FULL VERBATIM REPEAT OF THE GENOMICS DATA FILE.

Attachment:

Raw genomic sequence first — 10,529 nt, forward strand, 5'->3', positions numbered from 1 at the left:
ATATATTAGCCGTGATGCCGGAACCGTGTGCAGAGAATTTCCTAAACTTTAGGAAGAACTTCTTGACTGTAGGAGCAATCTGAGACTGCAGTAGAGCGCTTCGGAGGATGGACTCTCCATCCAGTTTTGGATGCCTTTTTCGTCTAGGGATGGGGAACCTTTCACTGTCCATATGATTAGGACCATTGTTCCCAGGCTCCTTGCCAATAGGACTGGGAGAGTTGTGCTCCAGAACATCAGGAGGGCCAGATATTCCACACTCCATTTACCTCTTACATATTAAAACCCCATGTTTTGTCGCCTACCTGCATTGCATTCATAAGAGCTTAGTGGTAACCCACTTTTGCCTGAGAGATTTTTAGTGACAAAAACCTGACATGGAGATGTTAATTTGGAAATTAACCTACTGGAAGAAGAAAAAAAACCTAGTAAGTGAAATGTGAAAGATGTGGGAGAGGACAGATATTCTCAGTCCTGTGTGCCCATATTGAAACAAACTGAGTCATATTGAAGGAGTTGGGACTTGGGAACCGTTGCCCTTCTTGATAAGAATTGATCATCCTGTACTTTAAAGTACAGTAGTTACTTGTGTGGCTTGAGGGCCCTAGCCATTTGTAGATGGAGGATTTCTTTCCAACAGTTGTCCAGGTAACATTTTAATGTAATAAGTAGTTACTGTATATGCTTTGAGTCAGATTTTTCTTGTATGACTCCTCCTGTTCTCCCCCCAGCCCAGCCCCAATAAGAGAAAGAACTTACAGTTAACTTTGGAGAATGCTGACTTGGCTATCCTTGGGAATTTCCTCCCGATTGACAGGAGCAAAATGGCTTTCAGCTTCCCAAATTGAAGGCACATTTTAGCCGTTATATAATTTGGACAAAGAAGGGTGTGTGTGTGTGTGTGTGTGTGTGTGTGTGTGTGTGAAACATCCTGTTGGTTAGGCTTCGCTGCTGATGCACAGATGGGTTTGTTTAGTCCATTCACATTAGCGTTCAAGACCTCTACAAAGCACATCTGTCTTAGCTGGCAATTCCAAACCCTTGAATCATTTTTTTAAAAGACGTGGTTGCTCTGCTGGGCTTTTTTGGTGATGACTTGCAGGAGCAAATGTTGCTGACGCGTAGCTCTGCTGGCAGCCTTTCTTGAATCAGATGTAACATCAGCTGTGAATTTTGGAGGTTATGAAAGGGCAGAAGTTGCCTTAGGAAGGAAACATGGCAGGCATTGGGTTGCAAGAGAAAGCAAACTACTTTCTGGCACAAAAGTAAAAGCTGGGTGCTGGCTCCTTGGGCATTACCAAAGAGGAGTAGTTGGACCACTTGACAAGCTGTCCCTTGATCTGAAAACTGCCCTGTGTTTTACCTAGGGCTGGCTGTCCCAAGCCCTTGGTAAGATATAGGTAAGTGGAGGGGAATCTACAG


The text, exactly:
Raw genomic sequence first — 10,529 nt, forward strand, 5'->3', positions numbered from 1 at the left:
ATATATTAGCCGTGATGCCGGAACCGTGTGCAGAGAATTTCCTAAACTTTAGGAAGAACTTCTTGACTGTAGGAGCAATCTGAGACTGCAGTAGAGCGCTTCGGAGGATGGACTCTCCATCCAGTTTTGGATGCCTTTTTCGTCTAGGGATGGGGAACCTTTCACTGTCCATATGATTAGGACCATTGTTCCCAGGCTCCTTGCCAATAGGACTGGGAGAGTTGTGCTCCAGAACATCAGGAGGGCCAGATATTCCACACTCCATTTACCTCTTACATATTAAAACCCCATGTTTTGTCGCCTACCTGCATTGCATTCATAAGAGCTTAGTGGTAACCCACTTTTGCCTGAGAGATTTTTAGTGACAAAAACCTGACATGGAGATGTTAATTTGGAAATTAACCTACTGGAAGAAGAAAAAAAACCTAGTAAGTGAAATGTGAAAGATGTGGGAGAGGACAGATATTCTCAGTCCTGTGTGCCCATATTGAAACAAACTGAGTCATATTGAAGGAGTTGGGACTTGGGAACCGTTGCCCTTCTTGATAAGAATTGATCATCCTGTACTTTAAAGTACAGTAGTTACTTGTGTGGCTTGAGGGCCCTAGCCATTTGTAGATGGAGGATTTCTTTCCAACAGTTGTCCAGGTAACATTTTAATGTAATAAGTAGTTACTGTATATGCTTTGAGTCAGATTTTTCTTGTATGACTCCTCCTGTTCTCCCCCCAGCCCAGCCCCAATAAGAGAAAGAACTTACAGTTAACTTTGGAGAATGCTGACTTGGCTATCCTTGGGAATTTCCTCCCGATTGACAGGAGCAAAATGGCTTTCAGCTTCCCAAATTGAAGGCACATTTTAGCCGTTATATAATTTGGACAAAGAAGGGTGTGTGTGTGTGTGTGTGTGTGTGTGTGTGTGTGTGAAACATCCTGTTGGTTAGGCTTCGCTGCTGATGCACAGATGGGTTTGTTTAGTCCATTCACATTAGCGTTCAAGACCTCTACAAAGCACATCTGTCTTAGCTGGCAATTCCAAACCCTTGAATCATTTTTTTAAAAGACGTGGTTGCTCTGCTGGGCTTTTTTGGTGATGACTTGCAGGAGCAAATGTTGCTGACGCGTAGCTCTGCTGGCAGCCTTTCTTGAATCAGATGTAACATCAGCTGTGAATTTTGGAGGTTATGAAAGGGCAGAAGTTGCCTTAGGAAGGAAACATGGCAGGCATTGGGTTGCAAGAGAAAGCAAACTACTTTCTGGCACAAAAGTAAAAGCTGGGTGCTGGCTCCTTGGGCATTACCAAAGAGGAGTAGTTGGACCACTTGACAAGCTGTCCCTTGATCTGAAAACTGCCCTGTGTTTTACCTAGGGCTGGCTGTCCCAAGCCCTTGGTAAGATATAGGTAAGTGGAGGGGAATCTACAG